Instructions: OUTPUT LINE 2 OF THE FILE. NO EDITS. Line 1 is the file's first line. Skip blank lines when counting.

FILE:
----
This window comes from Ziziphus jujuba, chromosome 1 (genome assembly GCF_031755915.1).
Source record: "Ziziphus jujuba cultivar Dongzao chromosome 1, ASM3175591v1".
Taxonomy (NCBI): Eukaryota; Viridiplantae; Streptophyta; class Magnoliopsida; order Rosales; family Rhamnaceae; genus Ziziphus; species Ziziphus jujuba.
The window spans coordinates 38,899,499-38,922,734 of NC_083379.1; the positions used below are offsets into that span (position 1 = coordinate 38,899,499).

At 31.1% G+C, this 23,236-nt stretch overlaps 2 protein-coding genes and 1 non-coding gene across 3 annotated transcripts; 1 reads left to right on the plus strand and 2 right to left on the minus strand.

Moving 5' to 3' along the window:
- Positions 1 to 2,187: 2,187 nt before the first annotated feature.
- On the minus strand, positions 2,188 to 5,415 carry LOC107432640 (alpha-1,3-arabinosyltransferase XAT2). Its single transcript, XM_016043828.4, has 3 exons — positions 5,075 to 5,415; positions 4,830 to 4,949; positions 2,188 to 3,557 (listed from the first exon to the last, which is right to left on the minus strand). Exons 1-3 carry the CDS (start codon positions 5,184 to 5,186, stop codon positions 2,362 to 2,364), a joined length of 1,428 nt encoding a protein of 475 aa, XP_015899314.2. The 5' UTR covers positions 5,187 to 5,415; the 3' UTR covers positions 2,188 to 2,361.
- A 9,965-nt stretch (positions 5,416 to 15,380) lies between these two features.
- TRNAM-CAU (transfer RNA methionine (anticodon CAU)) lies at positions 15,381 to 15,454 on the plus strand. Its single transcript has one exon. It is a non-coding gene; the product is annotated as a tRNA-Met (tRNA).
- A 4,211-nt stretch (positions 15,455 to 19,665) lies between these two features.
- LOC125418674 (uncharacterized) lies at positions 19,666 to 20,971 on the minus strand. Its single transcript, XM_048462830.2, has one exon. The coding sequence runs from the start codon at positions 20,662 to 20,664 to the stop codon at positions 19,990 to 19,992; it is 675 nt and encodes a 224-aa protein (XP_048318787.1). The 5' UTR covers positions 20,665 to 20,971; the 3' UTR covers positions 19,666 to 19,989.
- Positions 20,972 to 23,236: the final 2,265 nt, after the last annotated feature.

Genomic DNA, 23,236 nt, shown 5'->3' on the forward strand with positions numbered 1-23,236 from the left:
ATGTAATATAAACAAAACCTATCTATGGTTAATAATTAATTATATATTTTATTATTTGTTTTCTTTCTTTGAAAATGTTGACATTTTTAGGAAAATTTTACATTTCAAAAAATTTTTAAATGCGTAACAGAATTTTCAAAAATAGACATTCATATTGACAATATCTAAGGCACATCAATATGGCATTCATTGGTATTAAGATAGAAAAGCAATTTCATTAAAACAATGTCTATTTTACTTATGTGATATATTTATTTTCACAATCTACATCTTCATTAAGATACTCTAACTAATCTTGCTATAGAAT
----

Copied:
Source record: "Ziziphus jujuba cultivar Dongzao chromosome 1, ASM3175591v1".